Developing Adaptability in the Workplace


One of the expectations for leaders is that they become highly adaptable to the fast-paced environments in which they work.

They need to pivot quickly whenever a change occurs yet to do so in a calm and centered way while still focusing on corporate goals, team morale, and project execution. That is not an easy feat at all! This is made even more difficult when there is a natural psychological cycle that each person goes through when they are faced with change.

In many circumstances, workplace change can be likened to the grief cycle that was first introduced by Elisabeth Kubler-Ross. Ms. Kubler-Ross identified five different stages of grief: denial, anger, bargaining, depression, and acceptance. The denial phase usually begins with shock or a refusal to accept reality.  Initially, denial is necessary because it protects us from being overwhelmed. It consists of avoidance, confusion, shock, or fear.

Anger comes with frustration and anxiety. Bargaining is a way to find meaning by reaching out to others or telling one’s story. Depression can manifest itself as overwhelm, hostility, or flight. Acceptance is a period of exploration, putting a new plan in place, and moving on. Do you see anything in this description that reminds you of a past or current workplace change?

Although people move through these stages at different rates, doing so helps them accept and even thrive during and after workplace change.

How can leaders develop the adaptability they need to manage multiple change events at any given time, while also guiding their team?

If you are a leader, you need to realize that before you can lead others through change, you must first prepare yourself to manage change. Here are some ways you can do that:

  • Proactively stay abreast of industry best practices regarding change management.
  • Understand the five stages of the grief cycle and which phase you are in at any given time during a change event.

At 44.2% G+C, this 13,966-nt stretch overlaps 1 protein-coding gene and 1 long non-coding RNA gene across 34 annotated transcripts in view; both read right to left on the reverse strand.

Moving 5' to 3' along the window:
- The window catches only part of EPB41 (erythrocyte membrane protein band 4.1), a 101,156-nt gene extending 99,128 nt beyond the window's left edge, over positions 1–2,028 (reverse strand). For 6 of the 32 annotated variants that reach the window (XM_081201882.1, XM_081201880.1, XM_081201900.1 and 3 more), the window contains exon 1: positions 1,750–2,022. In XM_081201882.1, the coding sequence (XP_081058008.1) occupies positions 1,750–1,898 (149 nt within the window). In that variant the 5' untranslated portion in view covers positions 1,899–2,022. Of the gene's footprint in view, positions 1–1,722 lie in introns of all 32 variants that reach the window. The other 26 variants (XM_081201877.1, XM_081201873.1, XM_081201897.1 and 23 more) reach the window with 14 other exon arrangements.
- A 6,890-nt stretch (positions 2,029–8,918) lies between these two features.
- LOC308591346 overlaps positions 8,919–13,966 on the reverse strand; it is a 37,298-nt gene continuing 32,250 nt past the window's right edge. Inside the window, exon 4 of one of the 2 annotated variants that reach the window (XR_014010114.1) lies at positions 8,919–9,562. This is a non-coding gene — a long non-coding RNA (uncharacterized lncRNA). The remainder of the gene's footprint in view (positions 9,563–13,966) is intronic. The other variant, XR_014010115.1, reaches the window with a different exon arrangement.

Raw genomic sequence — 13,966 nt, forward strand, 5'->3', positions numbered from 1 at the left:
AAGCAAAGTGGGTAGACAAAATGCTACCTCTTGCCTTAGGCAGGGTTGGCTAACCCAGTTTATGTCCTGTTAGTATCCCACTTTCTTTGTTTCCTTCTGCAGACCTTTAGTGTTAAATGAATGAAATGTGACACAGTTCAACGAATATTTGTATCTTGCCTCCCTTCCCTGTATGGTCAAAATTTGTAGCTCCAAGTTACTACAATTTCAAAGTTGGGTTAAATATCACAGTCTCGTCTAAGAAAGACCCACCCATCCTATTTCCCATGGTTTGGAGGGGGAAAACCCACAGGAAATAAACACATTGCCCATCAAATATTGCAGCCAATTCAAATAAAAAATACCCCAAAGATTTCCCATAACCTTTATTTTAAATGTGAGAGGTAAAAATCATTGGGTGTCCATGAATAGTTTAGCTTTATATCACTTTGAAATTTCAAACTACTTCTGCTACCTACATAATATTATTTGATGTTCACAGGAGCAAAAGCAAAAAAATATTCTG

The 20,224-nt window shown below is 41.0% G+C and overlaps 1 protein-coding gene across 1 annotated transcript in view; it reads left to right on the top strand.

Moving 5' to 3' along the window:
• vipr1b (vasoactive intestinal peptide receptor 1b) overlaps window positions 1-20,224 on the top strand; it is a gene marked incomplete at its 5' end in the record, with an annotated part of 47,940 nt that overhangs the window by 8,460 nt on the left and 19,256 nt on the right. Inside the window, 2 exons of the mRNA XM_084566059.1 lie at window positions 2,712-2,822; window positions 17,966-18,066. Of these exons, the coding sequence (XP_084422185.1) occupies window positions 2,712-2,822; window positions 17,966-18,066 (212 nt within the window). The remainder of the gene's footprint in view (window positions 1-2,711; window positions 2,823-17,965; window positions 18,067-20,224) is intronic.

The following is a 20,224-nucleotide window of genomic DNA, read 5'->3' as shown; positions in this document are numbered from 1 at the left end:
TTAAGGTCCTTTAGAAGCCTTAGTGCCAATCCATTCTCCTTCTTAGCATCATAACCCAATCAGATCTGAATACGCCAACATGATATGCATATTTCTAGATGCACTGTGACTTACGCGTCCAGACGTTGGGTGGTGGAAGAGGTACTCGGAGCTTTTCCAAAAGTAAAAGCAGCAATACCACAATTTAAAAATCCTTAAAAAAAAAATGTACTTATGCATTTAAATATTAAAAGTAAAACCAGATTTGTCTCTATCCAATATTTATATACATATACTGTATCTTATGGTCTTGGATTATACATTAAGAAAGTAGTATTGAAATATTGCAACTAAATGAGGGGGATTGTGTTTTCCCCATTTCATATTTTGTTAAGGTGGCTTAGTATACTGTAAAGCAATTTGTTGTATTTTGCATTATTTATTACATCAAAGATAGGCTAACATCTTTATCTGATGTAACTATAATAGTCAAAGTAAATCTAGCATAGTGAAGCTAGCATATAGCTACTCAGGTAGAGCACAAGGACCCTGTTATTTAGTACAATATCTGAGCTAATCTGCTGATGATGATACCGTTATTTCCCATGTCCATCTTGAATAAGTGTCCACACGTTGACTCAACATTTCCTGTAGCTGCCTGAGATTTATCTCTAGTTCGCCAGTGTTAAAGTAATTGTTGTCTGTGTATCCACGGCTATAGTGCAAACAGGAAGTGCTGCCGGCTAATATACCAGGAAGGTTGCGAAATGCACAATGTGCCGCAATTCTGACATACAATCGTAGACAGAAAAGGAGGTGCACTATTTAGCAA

• Gather as much information as you can about the impending change, realizing that more information will unfold over time.
  • Analyze the big picture so that you understand why the change is necessary and its benefits to the organization or department. This does not mean you have to agree with it, but you at least need to see it from a strategic view.
  • Offer to assist with any pieces of the change initiative. The more you help, the more in control you will feel, and the more information you will be privy to as it unfolds.
  • Take care of yourself during the change process and continue to hone your leadership skills.
  • Create your own individual change model so that you have a personalized process to follow when you are faced with change and need to adapt quickly. This would involve steps you take, behaviors you embody, or people you rally for support.

Becoming adaptable and learning to manage change takes a deliberate effort on your part.

Once you have done this individual work, you will be better prepared to lead others through change. In the second blog this month, I will provide more information on how you can support your team and others when they are faced with workplace change.

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